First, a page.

24-28 May 2020, Singapore
Sentosa is Asia’s leading leisure destination and Singapore’s premier island resort getaway, located within minutes from the central business and shopping districts. The 500-hectare island resort brings you an exciting array of themed attractions, resort accommodations, award-winning spa retreats, world-renowned golf courses, golden sandy beaches, a deep-water yachting marina and luxurious residences – making Sentosa a vibrant island resort for relaxation and leisure.
Find out more: https://www.sentosa.com.sg/
Ways to get to Sentosa: https://www.sentosa.com.sg/Plan-Your-Visit/getting-around
A story of Chinese heritage
Following Singapore's founding, migrants looking to make their fortune in Singapore began arriving in droves. Life was not easy back then for anyone on the street and home often meant nothing more than a wooden board as a bed. Fresh water had to be carted in by bullock-drawn carts, the practice of which contributed to Chinatown's other name - Niu Che Shui, known as Bullock-Cart-Water.
Over the years, Chinatown has changed and evolved, but it is filled with traces of our beloved enclave of culture and tradition, defined by the very people who live, work and play on the streets of Chinatown.
Find out more: http://www.chinatown.sg/index.php
At a height of 165m, Singapore Flyer is one of the world’s largest Giant Observation Wheel and also one of Asia’s biggest tourist attractions.
Singapore Flyer was designed by Dr. Kisho Kurokawa and DP Architects, Singapore. It held its ground-breaking ceremony in September 2005 and was launched in 2008. It promises more than just a view, but a panorama that captures Marina Bay’s skyline with a glimpse of neighbouring Malaysia and Indonesia.
30 Raffles Avenue, Singapore 039803
Daily: 8:30am - 10:30pm
Find out more: http://www.singaporeflyer.com
Catch a glimpse of Singapore’s most majestic icon, the Merlion, a mythical creature that’s half-fish and half-lion. The Merlion combines two elements of Singapore’s identity—its body symbolises the fishing villages of Singapore’s past, while its lion head is a symbol of Singapura (“lion city” in Sanskrit). Today, you can glimpse this legend at Merlion Park. Spouting water from its mouth, the Merlion statue stands tall at 8.6 metres and weighs 70 tonnes.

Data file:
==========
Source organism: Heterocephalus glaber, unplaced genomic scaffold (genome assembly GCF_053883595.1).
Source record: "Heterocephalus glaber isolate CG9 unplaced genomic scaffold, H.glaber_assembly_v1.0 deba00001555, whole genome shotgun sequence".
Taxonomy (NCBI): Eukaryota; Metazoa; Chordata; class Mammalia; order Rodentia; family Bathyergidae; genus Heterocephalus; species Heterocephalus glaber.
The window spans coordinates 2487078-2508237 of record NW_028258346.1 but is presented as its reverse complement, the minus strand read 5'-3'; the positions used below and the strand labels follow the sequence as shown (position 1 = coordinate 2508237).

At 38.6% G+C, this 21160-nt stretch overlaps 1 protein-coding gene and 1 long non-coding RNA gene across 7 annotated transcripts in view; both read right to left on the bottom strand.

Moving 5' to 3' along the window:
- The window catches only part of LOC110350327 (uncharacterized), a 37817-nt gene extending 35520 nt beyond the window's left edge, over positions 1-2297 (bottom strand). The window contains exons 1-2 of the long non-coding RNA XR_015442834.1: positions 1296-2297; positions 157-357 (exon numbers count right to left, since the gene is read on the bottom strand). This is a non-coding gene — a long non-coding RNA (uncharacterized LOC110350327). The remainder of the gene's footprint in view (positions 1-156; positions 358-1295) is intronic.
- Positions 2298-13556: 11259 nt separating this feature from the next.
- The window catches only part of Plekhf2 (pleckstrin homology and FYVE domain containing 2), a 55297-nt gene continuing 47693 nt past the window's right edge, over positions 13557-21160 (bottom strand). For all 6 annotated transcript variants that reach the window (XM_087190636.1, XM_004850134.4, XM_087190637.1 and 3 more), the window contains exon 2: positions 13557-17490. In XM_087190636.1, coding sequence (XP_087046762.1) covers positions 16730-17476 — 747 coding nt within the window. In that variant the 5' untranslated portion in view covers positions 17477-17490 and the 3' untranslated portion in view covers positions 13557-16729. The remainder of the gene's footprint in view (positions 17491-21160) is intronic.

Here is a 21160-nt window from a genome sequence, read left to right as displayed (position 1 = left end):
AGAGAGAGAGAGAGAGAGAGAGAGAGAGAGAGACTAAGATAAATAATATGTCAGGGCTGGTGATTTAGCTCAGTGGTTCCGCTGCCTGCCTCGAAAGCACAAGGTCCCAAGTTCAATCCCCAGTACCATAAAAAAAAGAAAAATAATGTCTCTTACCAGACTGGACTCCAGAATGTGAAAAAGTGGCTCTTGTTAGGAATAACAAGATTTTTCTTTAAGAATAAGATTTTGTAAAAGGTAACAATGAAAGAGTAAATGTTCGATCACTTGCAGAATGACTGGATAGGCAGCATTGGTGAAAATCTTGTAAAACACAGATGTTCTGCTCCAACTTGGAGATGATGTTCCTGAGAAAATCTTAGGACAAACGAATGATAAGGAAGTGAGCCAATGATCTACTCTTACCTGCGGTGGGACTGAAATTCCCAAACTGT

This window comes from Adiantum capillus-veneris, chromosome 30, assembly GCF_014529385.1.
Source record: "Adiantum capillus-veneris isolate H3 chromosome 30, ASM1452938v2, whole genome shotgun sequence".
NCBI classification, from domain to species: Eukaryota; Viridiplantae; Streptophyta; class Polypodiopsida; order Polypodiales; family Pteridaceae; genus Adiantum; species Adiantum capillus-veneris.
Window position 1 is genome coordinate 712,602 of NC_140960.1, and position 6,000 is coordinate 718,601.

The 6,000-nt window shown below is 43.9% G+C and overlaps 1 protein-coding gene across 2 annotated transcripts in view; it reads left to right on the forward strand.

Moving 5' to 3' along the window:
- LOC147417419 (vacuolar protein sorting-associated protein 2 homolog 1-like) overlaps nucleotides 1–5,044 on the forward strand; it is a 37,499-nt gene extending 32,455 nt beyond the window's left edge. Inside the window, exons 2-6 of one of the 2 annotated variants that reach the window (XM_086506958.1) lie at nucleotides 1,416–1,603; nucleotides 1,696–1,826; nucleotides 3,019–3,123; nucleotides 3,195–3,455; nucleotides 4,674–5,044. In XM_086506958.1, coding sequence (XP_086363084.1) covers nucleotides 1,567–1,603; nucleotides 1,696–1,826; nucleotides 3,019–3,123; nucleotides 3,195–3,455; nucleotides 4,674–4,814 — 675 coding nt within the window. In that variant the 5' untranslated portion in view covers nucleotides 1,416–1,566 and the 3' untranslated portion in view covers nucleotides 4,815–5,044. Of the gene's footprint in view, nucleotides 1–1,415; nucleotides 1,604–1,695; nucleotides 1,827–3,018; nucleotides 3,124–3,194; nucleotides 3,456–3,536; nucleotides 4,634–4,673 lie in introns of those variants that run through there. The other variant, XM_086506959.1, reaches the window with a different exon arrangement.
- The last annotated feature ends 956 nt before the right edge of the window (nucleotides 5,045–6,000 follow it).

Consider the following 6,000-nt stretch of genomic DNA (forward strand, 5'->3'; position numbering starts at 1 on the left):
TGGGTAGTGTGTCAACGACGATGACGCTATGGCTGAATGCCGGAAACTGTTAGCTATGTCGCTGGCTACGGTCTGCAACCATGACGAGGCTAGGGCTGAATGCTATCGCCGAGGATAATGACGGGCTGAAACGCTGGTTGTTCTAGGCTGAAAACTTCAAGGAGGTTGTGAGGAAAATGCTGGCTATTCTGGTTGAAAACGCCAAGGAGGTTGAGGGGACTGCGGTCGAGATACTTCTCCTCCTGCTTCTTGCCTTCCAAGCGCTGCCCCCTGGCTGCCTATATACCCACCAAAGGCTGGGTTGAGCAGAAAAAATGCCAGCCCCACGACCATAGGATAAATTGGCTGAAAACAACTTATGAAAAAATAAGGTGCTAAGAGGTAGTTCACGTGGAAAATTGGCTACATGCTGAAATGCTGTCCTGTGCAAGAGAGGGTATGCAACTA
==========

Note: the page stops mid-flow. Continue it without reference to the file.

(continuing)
This icon is a ‘must-see’ for tourists visiting Singapore, similar to other significant landmarks around the world.
1 Fullerton Road
Click here for the map
A highlight of this 101-ha horticultural park is their two conservatories, the Cloud Forest and the Flower Dome. The Cloud Forest, a cool-moist conservatory that features a 35m-tall mountain covered in plants such as orchids and also sports the world’s tallest indoor waterfall. Meanwhile, the Flower Dome replicates a cool-dry climate and houses plants from the Mediterranean region.
Find out more: http://www.gardensbythebay.com.sg/en.html
For something a little more traditional, Singapore Botanic Gardens would be the place for you.
The over 150-year-old green space is Singapore's first UNESCO Heritage Site where it gets busy on weekends with joggers, picnicking families and nature lovers.
Occasional free outdoor concerts are held over the weekends for all to enjoy. Spend a day discovering the garden’s range of more than 10,000 types of plants, including those within the National Orchid Garden—the most comprehensive collection of tropical orchids in the world.
Find out more: https://www.nparks.gov.sg/sbg
Esplanade is Singapore’s national performing arts centre and one of the busiest arts centres in the world. It is made up of two rounded glass domes fitted with over 7,000 triangular aluminium sunshades. Locals have dubbed them "the Durian", as the twin structures resemble the spiky tropical fruit unique to this part of the world.
It is designed by leading local firm DP Architects where the space features a 1,600-seat Concert Hall. Local, regional and international music acts regularly perform in ‘the Durian’.
Find out more: https://www.esplanade.com/